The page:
Time to Reflect for Landlords and Tenants; as Economic Tensions in Landlord-Tenant Relations Look Set to Remain, Many Business Tenants Have Struggled on, Giving Little Thought to Restructuring Their Leases and Reducing Operating Costs. Tim Clark, Head of Commercial Property at Black Country Corporate Law Firm Hawkins Hatton, Considers Some of the Options Which Could Provide an Opportunity for Both Landlords and Tenants to Mutually Benefit

The Birmingham Post (England), September 9, 2010 | Go to article overview

Time to Reflect for Landlords and Tenants; as Economic Tensions in Landlord-Tenant Relations Look Set to Remain, Many Business Tenants Have Struggled on, Giving Little Thought to Restructuring Their Leases and Reducing Operating Costs. Tim Clark, Head of Commercial Property at Black Country Corporate Law Firm Hawkins Hatton, Considers Some of the Options Which Could Provide an Opportunity for Both Landlords and Tenants to Mutually Benefit


So some economists believe the austerity measures facing Britain could even trigger a dreaded "doubledip."

From a tenant's perspective, premises will still be "over rented," where cost per square footage is too high. For the landlord, there will be lingering fears over tenant insolvency with little chance of rental growth at the next review date. There could however be a golden opportunity for parties to sort out their differences, begin with a clean slate, and modernise their leases so that they truly reflect market conditions. Taking a conciliatory approach could well be far more prudent than getting embroiled in litigation over unpaid rent!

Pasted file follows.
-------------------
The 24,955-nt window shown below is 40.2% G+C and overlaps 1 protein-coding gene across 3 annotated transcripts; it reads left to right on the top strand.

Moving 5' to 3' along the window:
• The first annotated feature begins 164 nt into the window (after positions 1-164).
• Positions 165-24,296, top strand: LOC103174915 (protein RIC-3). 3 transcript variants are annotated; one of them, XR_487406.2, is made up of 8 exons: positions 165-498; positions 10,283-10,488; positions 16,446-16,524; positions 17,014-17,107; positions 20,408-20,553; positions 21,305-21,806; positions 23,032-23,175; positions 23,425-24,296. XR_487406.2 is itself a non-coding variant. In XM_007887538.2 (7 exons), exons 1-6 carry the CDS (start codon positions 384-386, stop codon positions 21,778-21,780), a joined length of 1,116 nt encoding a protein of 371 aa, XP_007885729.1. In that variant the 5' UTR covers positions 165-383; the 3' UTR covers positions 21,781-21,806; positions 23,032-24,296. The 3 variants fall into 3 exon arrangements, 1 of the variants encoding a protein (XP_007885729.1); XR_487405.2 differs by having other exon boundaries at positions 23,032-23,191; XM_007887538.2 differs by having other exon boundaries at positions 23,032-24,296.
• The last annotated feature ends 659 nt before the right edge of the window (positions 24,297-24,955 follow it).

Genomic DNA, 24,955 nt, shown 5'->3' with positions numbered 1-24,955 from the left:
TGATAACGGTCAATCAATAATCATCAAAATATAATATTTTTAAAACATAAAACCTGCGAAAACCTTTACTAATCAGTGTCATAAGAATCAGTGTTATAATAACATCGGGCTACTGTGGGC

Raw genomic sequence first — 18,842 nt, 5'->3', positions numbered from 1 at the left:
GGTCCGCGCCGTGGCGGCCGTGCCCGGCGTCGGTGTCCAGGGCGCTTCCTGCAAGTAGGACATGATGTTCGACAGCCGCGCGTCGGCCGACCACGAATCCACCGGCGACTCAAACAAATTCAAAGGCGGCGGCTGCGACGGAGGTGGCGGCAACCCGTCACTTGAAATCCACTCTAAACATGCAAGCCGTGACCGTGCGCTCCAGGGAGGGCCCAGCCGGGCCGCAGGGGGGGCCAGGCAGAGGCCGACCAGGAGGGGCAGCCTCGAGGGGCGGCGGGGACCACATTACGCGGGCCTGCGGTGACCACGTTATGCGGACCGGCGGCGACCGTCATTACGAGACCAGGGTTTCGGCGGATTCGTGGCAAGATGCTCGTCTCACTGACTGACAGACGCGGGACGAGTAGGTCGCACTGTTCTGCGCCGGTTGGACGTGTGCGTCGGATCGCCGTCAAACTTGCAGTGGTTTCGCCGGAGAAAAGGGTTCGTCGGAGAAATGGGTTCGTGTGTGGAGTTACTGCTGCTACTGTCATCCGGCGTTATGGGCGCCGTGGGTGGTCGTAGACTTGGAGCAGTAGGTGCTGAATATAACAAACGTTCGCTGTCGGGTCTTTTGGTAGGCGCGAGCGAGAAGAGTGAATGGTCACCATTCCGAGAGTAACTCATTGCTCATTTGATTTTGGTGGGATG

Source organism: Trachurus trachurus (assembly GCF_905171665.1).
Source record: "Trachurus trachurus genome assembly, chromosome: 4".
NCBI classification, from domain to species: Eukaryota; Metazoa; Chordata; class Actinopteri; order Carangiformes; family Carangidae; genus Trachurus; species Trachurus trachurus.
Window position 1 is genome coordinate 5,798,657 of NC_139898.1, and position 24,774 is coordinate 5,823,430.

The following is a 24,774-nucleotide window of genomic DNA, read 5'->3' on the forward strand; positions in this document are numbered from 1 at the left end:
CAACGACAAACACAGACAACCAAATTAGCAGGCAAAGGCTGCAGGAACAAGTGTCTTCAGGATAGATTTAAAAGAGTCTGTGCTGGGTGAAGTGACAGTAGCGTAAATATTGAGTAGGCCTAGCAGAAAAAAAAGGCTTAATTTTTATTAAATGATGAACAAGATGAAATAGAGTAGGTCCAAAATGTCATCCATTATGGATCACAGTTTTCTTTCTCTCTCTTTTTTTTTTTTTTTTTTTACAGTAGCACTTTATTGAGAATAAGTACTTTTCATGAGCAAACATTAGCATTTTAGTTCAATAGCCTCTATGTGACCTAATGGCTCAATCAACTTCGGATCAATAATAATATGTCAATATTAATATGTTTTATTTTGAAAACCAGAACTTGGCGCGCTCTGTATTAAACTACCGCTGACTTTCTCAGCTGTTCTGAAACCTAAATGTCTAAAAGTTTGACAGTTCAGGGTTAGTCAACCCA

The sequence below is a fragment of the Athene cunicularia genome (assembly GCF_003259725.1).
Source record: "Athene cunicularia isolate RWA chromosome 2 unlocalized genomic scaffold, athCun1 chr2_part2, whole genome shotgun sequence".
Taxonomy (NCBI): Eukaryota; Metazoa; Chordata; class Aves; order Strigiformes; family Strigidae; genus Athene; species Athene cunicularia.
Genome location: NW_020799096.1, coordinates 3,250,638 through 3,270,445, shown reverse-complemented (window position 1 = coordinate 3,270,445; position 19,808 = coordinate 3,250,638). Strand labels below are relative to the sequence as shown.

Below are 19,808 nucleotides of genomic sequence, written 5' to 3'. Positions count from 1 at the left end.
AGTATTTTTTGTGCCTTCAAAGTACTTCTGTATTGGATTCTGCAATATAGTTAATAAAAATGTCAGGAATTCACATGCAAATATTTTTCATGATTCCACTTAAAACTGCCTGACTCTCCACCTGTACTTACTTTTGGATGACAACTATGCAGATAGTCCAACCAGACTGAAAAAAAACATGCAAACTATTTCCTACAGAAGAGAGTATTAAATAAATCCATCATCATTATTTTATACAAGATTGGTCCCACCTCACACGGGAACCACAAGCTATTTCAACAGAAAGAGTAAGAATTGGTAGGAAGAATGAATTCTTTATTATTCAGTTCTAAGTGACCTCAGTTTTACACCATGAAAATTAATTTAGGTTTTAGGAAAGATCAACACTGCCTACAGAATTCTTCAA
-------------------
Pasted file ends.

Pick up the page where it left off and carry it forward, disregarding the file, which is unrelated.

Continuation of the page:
"Re-Gearing" Leases A "re-gearing" arrangement could fit where sub-letting or assignment is simply not an option. In a typical scenario, the tenant would surrender the break clause, but the existing rent would be reduced. By removing the break clause, the landlord guarantees income for the remainder of the term and, by substituting an open market rent review for a fixed/ index-linked formula, improves the prospects of an uplift in rent at the next review. The landlord may also want to extend the term of the lease.

There are several mechanisms by which this can be achieved. A deed of variation is required solely to remove the break clause, revise the rent and alter any other terms of the existing lease. If the term of the lease is to be extended, there are two options.

The existing lease may be surrendered and replaced by a new lease (incorporating new rent, review provisions and the longer term.) Alternatively, and in addition to the deed of variation, the parties will enter into a future lease (a reversionary lease,) that will come into effect when the existing lease expires.

From the tenant's perspective, replicating the old lease with the new would probably be a tactical disadvantage, as a more favourable outcome is likely to be achieved in a tenant orientated environment. As for the landlord, if the lease was an "old tenancy" ( granted before January 1 1996,) the tenant is already "on the hook" for the full duration of the term, and by surrendering the existing lease a valuable covenant may be lost.

That said, all current disputes in the new lease can be "put to bed," or at least regularised. What about removing that worrying personal guarantee clause (agreed to innocently when the market was buoyant,) or dealing with the timing of reinstatement of alterations, the terms of future underletting, and maybe a "deal" over dilapidations? …

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Time to Reflect for Landlords and Tenants; as Economic Tensions in Landlord-Tenant Relations Look Set to Remain, Many Business Tenants Have Struggled on, Giving Little Thought to Restructuring Their Leases and Reducing Operating Costs. Tim Clark, Head of Commercial Property at Black Country Corporate Law Firm Hawkins Hatton, Considers Some of the Options Which Could Provide an Opportunity for Both Landlords and Tenants to Mutually Benefit
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